Inhibition of N-cadherin retards smooth muscle cell migration and intimal thickening via induction of apoptosis

Cressida A Lyon, Evgenia Koutsouki, Concepcion M Aguilera, Orest W Blaschuk, Sarah Jane George

Research output: Contribution to journalArticle

26 Citations (Scopus)

Abstract

OBJECTIVES: Inhibition of vascular smooth muscle cell (VSMC) migration is a potential strategy for reducing intimal thickening during in-stent restenosis and vein graft failure. In this study, we examined the effect of disrupting the function of the VSMC adhesion molecule, N-cadherin, using antagonists, neutralizing antibodies, and a dominant negative, on VSMC migration and intimal thickening. Migration was assessed by the scratch-wound assay of human saphenous vein VSMCs and in a human saphenous vein ex vivo organ culture model of intimal thickening.

RESULTS: Inhibition of cadherin function using a pan-cadherin antagonist, significantly reduced migration by 53%±8% compared with the control peptide (n=3; P<.05). Furthermore, inhibition of N-cadherin function with an N-cadherin antagonist, neutralizing antibodies, and adenoviral expression of dominant negative N-cadherin (RAd dn-N-cadherin), significantly reduced migration by 31%±2%, 23%±1% and 32%±7% compared with controls, respectively (n=3; P<.05). Inhibition of cadherin function significantly increased apoptosis by between 1.5- and 3.3-fold at the wound edge. In an ex vivo model of intimal thickening, inhibition of N-cadherin function by infection of human saphenous vein segments with RAd dn-N-cadherin significantly reduced VSMC migration by 55% and increased VSMC apoptosis by 2.7-fold. As a result, intimal thickening was significantly suppressed by 54%±14%. Importantly, there was no detrimental effect of dn-N-cadherin on endothelial coverage; in fact, it was significantly increased, as was survival of cultured human saphenous vein endothelial cells.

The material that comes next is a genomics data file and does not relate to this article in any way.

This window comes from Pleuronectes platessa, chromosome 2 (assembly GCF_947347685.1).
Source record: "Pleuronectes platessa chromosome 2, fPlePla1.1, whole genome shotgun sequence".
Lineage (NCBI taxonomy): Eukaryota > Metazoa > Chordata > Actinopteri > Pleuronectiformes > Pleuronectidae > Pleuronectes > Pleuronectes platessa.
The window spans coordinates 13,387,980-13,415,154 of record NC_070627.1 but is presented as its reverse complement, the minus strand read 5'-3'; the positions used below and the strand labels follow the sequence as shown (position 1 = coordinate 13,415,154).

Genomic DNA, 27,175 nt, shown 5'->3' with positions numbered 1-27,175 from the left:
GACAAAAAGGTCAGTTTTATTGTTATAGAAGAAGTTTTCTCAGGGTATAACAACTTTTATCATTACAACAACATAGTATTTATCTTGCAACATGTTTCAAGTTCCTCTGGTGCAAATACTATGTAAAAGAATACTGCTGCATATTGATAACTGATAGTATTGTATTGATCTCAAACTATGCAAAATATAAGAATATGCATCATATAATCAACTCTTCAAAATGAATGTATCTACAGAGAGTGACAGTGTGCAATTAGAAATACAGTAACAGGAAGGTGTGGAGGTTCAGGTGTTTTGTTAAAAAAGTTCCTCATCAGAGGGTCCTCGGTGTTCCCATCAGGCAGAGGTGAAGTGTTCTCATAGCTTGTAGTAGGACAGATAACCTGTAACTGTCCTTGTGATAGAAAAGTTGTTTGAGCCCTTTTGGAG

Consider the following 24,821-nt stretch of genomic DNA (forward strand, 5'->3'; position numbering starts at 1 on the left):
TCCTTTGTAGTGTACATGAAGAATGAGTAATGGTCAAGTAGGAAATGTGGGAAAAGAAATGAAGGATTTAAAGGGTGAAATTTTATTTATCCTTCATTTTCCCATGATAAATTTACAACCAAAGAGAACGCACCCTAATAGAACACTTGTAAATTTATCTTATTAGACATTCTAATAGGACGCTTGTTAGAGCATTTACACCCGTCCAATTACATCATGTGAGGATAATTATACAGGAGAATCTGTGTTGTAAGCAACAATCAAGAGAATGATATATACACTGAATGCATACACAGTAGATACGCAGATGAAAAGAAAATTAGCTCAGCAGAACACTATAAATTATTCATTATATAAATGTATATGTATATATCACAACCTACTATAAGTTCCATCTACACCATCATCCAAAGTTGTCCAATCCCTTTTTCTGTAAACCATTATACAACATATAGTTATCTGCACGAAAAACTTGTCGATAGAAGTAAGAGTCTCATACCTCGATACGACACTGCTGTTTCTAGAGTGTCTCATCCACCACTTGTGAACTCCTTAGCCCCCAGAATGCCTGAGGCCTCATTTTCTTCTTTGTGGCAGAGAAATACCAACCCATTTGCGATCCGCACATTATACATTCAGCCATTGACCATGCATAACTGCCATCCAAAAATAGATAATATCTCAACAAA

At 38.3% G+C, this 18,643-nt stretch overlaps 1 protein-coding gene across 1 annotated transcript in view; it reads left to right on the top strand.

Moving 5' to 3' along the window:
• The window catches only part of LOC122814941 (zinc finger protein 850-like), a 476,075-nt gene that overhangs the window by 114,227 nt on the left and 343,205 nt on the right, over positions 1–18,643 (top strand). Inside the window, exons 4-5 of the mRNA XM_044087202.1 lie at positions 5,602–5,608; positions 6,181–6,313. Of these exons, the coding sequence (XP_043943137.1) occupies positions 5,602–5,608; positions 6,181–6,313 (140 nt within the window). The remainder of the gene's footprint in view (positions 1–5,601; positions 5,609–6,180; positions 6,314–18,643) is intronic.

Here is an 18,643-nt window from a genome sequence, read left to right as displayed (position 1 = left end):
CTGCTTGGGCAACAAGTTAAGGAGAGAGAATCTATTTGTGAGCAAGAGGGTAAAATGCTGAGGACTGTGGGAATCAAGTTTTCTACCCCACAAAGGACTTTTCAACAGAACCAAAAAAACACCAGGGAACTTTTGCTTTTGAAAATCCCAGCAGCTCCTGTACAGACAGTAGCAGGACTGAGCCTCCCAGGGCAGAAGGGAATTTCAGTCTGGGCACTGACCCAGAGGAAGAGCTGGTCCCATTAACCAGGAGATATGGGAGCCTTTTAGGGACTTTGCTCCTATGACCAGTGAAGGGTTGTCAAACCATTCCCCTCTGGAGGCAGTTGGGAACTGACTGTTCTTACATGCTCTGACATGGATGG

CONCLUSIONS: Under the condition of this study, cell-cell adhesion mediated by N-cadherin regulates VSMC migration via modulation of viability. Interestingly, inhibition of N-cadherin function significantly retards intimal thickening via inhibition of VSMC migration and promotion of endothelial cell survival. We suggest that disruption of N-cadherin-mediated cell-cell contacts is a potential strategy for reducing VSMC migration and intimal thickening.

Original languageEnglish
Pages (from-to)1301-1309
Number of pages9
JournalJournal of vascular surgery
Volume52
Issue number5
Early online date14 Jul 2010
DOIs
Publication statusPublished - 1 Nov 2010

Keywords

  • Antibodies/pharmacology
  • Antigens, CD/genetics
  • Apoptosis/drug effects
  • Cadherins/antagonists & inhibitors
  • Cell Movement/drug effects
  • Cell Survival/drug effects
  • Cells, Cultured
  • Humans
  • Muscle, Smooth, Vascular/drug effects
  • Myocytes, Smooth Muscle/drug effects
  • Organ Culture Techniques
  • Peptides, Cyclic/pharmacology
  • Saphenous Vein/drug effects
  • Time Factors
  • Transfection
  • Tunica Intima/drug effects

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